What industry do you work in? Are you sure?
Thanks to the rapid pace of innovation lead by the tech industry, there are now so many creative ways to run a business that “the whole idea of industry classification is falling apart,” declares international business model expert Dr. Alexander Osterwalder.
It used to be that every industry had one main business model and could figure out its competitors. Banks collected fees and issued loans. Software companies charged for licenses. Telephone companies built networks and charged for minutes.
But today there are “more and more different business models competing in same industry so that the idea of ‘industry’ itself” is becoming irrelevant, Osterwalder says.
Osterwalder is known as Dr. Business Model. He’s a business model expert who has consulted for 3M and Deloitte, among others. He co-wrote the book “Business Model Generation” and sells an iPad app of the same name.
For instance, is PayPal a bank? Is Apple a retailer? Is Amazon’s Mechanical Turk a temp agency? Is Skype a telco? Is Salesforce a software company? Is Facebook a magazine?
In other words: businesses can’t tell who they are REALLY competing against. That means there are new rules to determine how your company competes (its business model). Here seven ways to help you win against all comers, whoever they are.
No. 1: More models are better than one. No matter how much money your company is making right now, your company needs multiple business models. Microsoft has more than $70 billion in annual sales and is flush with cash. It’s hard to argue with its success. But it makes most of its money from software licenses and that’s losing ground to other business models including open source (subscription support), ad supported, freemium, SaaS. Microsoft is trying to get into many of these new areas, with limited success so far.
No. 2: Rethink the competition. Apple’s genius isn’t just that it makes beautiful PCs and gadgets. It has turned those gadgets into new business models for a PC company. The iPod demolished the rest of the music playing industry because Apple built iTunes, where people could buy and store their music. Ditto for the iPhone, iPad, and the App Store. Apple decided to compete with Sony instead of micro-focusing on its traditional competition, Microsoft and PC makers like Dell.No. 3: Bring creativity to customer retention. If you can keep customers happy AND make the “cost” of leaving higher than than staying, customers won’t leave. Apple did this with iTunes by making it a hassle for iPod users to change devices. It used the MP4 (AAC) music format when most of the industry had settled on MP3, which made it easy for music to be played on many different players. To switch players, people would have to convert their entire music libraries to a different format.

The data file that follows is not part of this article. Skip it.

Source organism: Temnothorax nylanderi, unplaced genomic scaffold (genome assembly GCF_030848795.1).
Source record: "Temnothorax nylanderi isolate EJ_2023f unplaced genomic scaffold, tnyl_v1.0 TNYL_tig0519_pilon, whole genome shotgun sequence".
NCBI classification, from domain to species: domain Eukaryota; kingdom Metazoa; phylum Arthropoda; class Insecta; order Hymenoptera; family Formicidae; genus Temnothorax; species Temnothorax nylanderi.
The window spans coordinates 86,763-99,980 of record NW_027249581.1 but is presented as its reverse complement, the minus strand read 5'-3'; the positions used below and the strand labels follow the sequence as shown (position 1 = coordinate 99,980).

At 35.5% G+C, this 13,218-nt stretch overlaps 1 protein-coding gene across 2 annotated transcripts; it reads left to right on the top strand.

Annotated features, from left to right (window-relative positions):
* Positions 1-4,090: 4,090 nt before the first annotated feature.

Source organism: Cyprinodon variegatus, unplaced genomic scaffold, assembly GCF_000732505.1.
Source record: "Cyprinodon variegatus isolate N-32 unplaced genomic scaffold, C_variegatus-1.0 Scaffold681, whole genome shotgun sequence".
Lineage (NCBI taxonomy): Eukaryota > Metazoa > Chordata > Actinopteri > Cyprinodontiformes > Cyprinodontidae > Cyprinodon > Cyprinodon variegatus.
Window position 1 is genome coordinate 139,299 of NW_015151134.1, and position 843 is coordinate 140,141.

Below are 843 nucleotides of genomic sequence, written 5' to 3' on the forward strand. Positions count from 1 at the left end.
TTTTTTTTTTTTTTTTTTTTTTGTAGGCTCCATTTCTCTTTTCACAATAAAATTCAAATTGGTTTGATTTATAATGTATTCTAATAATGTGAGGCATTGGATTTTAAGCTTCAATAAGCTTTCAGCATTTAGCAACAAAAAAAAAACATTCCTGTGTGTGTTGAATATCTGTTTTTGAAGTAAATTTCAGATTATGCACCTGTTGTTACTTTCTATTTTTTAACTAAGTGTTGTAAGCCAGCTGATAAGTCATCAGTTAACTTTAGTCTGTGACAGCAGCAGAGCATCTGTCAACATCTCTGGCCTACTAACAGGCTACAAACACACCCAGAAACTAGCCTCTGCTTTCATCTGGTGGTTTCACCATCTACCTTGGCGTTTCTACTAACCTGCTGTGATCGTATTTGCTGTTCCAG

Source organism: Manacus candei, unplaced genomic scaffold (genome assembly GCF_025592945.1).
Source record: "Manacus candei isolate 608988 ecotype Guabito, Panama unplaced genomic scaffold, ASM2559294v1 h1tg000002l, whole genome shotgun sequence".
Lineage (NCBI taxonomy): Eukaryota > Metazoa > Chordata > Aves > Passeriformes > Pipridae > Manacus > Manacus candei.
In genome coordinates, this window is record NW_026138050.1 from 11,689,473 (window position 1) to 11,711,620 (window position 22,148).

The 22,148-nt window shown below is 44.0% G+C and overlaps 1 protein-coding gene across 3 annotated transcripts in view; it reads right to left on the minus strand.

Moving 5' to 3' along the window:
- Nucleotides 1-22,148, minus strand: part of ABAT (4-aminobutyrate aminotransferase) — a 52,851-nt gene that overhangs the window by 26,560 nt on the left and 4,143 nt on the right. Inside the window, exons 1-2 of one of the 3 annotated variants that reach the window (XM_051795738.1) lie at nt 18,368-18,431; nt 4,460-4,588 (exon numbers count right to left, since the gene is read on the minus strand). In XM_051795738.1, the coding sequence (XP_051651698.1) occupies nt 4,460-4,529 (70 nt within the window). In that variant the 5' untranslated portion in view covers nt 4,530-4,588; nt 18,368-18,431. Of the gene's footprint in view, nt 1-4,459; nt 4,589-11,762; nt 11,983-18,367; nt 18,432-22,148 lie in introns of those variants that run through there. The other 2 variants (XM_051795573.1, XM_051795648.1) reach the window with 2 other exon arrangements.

No. 4. Bring your design skills. “Once you understand business models you can then start prototyping business models just like you prototype products. Sketch out different options,” says Osterwalder. You should see what happens when you try different options, such as different customers segments (mass or niche) or different purchase options (direct or through resellers).
No. 5. Test your business models. No matter how much thought and modelling you do, “you don’t know if it’s going to work. The only judge is the actual market,” says Osterwalder. So test as much of the model as you can in small batches. Test price, sales methods, talk to potential partners.
No. 6. Tell a story — in pictures. Once you decide on which business models you will pursue, try telling the company’s story in pictures. This is especially important if you’ve really come up with such a radically new business idea. Fire up PowerPoint or grab some sticky notes and draw it out, as simply as possible. Show how people will find your products, use them and how your company will grow.
No. 7. Do it all over again. “You want to think through five or 10 different business models before you decide. What happens if you give the product away for free? Charge $1 million? Where you partner with your biggest competitor (like Zynga and Facebook)?” Maybe you won’t need 10 models, but over time, you might.
The only way to prevent the hot new thing from disrupting your livelihood is to disrupt it yourself.
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